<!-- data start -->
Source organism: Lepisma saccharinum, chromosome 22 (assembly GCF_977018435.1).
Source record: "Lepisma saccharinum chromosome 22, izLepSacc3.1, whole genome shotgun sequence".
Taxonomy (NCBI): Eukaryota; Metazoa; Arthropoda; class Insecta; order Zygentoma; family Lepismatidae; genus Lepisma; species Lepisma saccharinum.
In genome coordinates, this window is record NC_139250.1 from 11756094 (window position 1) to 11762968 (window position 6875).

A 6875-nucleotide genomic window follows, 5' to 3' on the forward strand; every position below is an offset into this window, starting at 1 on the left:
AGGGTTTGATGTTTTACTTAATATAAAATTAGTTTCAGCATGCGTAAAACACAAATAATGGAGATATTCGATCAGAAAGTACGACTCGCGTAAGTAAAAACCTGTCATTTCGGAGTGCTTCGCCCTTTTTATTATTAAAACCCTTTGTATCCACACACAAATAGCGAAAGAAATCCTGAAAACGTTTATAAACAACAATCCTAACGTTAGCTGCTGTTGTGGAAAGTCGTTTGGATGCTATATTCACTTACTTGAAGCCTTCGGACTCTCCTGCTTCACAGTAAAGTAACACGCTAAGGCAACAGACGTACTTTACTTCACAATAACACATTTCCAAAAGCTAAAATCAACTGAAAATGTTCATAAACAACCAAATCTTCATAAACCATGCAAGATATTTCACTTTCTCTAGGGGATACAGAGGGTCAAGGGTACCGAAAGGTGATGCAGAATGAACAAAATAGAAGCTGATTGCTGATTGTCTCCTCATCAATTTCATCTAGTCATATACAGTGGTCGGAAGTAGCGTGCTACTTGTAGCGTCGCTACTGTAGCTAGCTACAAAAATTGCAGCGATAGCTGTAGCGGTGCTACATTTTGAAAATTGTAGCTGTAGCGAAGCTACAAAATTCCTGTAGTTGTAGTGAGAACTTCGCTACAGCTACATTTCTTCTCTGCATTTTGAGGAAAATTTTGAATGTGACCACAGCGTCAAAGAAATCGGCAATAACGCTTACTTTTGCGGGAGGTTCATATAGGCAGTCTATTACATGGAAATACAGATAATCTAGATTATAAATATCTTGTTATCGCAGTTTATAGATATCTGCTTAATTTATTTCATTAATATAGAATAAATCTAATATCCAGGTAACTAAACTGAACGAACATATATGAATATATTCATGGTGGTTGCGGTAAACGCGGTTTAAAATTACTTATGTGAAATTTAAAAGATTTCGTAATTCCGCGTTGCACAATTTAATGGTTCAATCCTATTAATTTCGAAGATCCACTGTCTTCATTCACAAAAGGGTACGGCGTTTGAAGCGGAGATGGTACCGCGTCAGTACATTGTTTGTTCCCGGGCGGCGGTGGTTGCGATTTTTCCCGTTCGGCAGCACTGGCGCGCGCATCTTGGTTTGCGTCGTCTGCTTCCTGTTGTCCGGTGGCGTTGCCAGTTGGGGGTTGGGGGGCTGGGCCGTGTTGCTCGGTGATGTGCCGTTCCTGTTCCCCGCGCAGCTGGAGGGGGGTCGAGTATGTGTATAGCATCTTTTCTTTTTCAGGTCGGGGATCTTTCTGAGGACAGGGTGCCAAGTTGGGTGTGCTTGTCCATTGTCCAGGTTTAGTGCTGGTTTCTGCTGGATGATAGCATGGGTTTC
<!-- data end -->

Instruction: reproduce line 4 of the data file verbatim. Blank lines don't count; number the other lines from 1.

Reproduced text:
In genome coordinates, this window is record NC_139250.1 from 11756094 (window position 1) to 11762968 (window position 6875).